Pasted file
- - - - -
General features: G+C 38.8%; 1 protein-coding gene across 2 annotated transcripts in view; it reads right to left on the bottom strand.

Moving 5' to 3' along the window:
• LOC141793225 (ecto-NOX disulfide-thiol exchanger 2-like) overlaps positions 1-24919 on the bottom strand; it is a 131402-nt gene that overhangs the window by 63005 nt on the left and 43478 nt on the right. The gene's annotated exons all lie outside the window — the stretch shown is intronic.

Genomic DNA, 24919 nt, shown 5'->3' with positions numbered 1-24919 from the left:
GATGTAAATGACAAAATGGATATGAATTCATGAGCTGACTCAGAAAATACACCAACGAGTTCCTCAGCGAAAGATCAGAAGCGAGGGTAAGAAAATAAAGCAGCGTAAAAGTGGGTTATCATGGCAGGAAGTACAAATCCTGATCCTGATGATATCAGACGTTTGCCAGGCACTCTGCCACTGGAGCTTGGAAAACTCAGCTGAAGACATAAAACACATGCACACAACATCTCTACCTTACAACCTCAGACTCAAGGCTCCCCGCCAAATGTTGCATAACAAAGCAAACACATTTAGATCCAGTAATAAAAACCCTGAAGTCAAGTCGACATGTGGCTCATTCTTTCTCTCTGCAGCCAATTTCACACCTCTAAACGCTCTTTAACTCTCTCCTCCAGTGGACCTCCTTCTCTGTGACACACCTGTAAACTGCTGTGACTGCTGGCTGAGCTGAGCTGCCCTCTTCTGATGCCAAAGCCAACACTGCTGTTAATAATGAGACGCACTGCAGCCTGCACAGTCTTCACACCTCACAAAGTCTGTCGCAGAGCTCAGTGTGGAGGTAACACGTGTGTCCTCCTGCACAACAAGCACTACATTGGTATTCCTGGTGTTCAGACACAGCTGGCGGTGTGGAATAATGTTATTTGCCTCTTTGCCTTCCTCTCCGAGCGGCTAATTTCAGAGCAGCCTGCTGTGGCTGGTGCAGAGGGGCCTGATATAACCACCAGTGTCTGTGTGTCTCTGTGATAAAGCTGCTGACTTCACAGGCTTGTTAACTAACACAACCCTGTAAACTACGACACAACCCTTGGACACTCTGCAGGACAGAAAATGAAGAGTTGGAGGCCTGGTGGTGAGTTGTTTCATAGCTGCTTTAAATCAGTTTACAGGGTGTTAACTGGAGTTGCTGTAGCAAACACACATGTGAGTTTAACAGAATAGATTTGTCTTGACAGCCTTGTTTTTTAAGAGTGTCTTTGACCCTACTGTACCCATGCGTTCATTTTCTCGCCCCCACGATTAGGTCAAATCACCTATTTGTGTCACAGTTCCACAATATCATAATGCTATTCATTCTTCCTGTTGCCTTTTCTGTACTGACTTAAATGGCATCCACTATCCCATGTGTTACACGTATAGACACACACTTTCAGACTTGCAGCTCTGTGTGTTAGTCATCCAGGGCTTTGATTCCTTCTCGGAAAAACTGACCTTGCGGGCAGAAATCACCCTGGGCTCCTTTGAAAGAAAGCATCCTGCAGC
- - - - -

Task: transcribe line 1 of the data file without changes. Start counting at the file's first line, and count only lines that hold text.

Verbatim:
General features: G+C 38.8%; 1 protein-coding gene across 2 annotated transcripts in view; it reads right to left on the bottom strand.